Emergency, Over-the-Counter Contraceptives for Teens? Helping Teens in Violent Communities. How Physicians Should Talk to Young Patients: March western journal of medicine Examines Adolescent Health
SAN FRANCISCO, March 13 /PRNewswire/ -- Making an adolescent visit the doctor for emergency contraceptives is like permitting a homeowner to buy a fire extinguisher only after a fire has broken out, according to David Grimes, MD, in the March ( http://www.ewjm.com ) wjm: western journal of medicine, the official journal of the California Medical Association. "This double standard in prevention services hurts women, especially adolescents, for whom gaining access to care may often be difficult," writes Dr. Grimes, of the Department of Obstetrics and Gynecology at the University of North Carolina. Just like "keeping a fire extinguisher in the kitchen is unlikely to lead to risky cooking practices," Grimes says, evidence does not point to a decrease in the use of non-urgent contraceptives. Dedicated to adolescent health issues, the March wjm looks at: a new screening tool for eating disorders, medical complications related to anorexia nervosa, identifying and treating adolescent depression, helping teens who live in violent communities, and adolescent sexuality and the media. The March wjm also looks at the relationship between young patients and their physicians, from both the patient*s and the doctor's point of view. In "What's Up, Doc," 18-year-old Michelle Goodman talks about how it feels when "you're the oldest kid in the waiting room. You can barely fit in the chairs." UCLA physicians Michael S. Wilkes, MD, and Martin Anderson, MD, based "A Primary Approach to Adolescent Health Care" on their teaching experiences at the Venice Family Clinic in Los Angeles. "Adolescents are generally thought to be healthy," notes Dr. Anderson. "But at least 20 percent of North American adolescents have serious health problems" due to alcohol, tobacco and other drug use; depression; unplanned pregnancies; and sexually transmitted diseases. "These problems are often rooted in behaviors that are diagnosed not with a laboratory test or physical examination but through open communication between the physician and the adolescent," writes Dr. Anderson. The authors present an approach to treating adolescents that includes tips on language ("Avoid using slang ... it is likely outdated") as well as the "Five Fs" to remember when caring for adolescents (Explain Facts, Explore Fears, Address Fables, Explore Family relationships, and Ask About the Future). wjm is owned by the BMJ Publishing Group. It is the official journal of the California Medical Association and other Western state medical associations. Full text of all wjm articles is available at http://www.ewjm.com . The March wjm will be available online after March 14, 2000.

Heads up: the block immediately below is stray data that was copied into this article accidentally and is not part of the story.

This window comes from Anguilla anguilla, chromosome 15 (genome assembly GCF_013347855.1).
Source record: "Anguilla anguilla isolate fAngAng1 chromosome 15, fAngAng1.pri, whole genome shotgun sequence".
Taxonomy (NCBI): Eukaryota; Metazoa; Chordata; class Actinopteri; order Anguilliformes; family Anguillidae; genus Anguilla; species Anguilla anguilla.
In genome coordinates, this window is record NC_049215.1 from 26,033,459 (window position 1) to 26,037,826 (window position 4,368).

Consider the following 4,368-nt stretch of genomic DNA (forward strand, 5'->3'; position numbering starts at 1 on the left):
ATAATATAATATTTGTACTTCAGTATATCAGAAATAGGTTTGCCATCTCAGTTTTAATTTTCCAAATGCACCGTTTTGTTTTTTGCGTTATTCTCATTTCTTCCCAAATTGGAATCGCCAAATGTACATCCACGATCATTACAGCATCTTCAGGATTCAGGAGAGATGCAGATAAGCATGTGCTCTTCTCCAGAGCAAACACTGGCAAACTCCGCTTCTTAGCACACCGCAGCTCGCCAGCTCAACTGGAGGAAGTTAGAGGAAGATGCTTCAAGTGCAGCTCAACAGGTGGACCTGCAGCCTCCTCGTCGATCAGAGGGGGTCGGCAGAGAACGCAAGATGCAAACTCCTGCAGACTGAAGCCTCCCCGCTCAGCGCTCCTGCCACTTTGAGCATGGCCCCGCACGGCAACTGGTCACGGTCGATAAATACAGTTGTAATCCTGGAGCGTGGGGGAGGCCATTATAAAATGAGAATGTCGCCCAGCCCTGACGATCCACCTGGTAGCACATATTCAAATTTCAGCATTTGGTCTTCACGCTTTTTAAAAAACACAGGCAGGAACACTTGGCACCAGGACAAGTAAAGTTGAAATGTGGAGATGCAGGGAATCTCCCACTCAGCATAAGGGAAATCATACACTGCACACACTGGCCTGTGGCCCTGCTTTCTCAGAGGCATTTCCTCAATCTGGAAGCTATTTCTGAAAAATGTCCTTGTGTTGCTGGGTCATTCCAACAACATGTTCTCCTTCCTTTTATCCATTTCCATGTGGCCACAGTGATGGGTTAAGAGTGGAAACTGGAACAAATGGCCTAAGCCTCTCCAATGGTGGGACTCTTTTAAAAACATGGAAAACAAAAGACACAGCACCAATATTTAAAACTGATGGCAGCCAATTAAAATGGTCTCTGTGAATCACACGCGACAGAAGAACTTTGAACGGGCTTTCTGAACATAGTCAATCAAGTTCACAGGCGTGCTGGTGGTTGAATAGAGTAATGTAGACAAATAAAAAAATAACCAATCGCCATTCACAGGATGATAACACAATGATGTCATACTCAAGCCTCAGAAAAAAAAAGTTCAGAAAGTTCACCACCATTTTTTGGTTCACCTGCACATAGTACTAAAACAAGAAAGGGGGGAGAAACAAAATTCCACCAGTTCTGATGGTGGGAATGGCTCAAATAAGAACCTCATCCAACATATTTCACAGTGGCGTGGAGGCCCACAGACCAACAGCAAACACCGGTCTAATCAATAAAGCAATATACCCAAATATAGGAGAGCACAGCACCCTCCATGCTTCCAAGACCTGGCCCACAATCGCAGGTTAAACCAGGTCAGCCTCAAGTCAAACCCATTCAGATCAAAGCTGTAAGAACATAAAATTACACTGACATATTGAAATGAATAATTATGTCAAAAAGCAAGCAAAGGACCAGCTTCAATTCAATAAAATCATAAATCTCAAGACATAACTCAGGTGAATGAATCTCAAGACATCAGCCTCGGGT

SOURCE California Medical Association
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